Sister of Moses and Aaron. Miriam is presumably the sister who watches over Moses in the bulrushes in the story in Exodus (2.4, 7–8; see Num. 26.59). She is called a prophet in Exodus 15.20, when she leads the women dancing with tambourines after the victory at the Sea of Reeds (cf. Jephthah's daughter in Judg. 11.34). Then in Exodus 15.21 she is said to sing the first verse of the song just attributed to Moses (15.1–18). Since both Moses and Miriam are connected in the text to this “Song of the Sea,” it has been speculated that the song was originally attributed to Miriam (cf. the Song of Hannah in 1 Sam. 2.1–10; the Song of Deborah in Judg. 5:1–30; and the reports of women singing victory songs in 1 Sam. 18:7; 21:11; 29:5; 2 Sam. 1:20). The process by which the name of a dominant figure like Moses could become attached to a piece of poetry and supplant the name of a less common figure like Miriam is more easily understood than the converse.
The other major biblical story about Miriam is her and Aaron's criticism of Moses' leadership in Numbers 12. They complain for two reasons, that Moses has married a “Cushite” woman and that Yahweh has spoken through them as well as through Moses (see Exod. 4.14–16; 15.20; Mic. 6.4). The story in fact serves to affirm Moses' position as leader (vv. 6–9). Yahweh is greatly angered by their complaints and punishes Miriam (but not Aaron, despite v. 11) for speaking against Moses. She is afflicted with a skin disease that turns her skin white. Aaron asks Moses to intercede with Yahweh on her behalf, and when he does she is healed after spending seven days outside the camp (see the reference to this story in Deut. 24.9 and cf. Lev. 13–14). The reference to a father spitting in his daughter's face and the seven‐day period of purification (v. 14) is obscure. If Cush in this story is meant to refer to Ethiopia, as it often does in the Bible, then Miriam's white‐as‐snow skin is an ironic punishment for a complaint that would have included her objection to Moses' taking an African wife. More likely Cush here refers to Midian (see Cushan in Hab. 3.7) and Moses' marriage to the Midianite woman Zipporah (Exod. 2.11–22) is the source of the criticism, although the reference could still also have suggested the dark skin color of Ethiopians in contrast to Miriam's disease.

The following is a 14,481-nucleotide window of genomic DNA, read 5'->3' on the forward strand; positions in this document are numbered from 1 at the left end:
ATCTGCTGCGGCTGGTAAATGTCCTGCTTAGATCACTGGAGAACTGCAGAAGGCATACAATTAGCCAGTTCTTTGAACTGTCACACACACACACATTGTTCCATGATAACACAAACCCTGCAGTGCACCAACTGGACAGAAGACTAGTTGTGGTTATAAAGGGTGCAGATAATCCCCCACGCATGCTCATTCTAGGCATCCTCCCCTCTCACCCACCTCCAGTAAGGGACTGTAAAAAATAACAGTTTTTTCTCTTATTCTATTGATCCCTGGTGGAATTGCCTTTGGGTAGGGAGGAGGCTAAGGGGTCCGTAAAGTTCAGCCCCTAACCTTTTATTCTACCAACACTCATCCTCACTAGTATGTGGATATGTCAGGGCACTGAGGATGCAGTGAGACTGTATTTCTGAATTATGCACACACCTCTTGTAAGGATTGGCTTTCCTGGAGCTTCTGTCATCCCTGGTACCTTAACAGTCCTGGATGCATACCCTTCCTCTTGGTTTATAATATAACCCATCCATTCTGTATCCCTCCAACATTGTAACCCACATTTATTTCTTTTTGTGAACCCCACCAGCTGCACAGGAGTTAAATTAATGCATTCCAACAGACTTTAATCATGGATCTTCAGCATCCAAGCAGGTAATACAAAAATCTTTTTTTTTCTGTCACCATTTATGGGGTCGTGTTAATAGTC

Jo Ann Hackett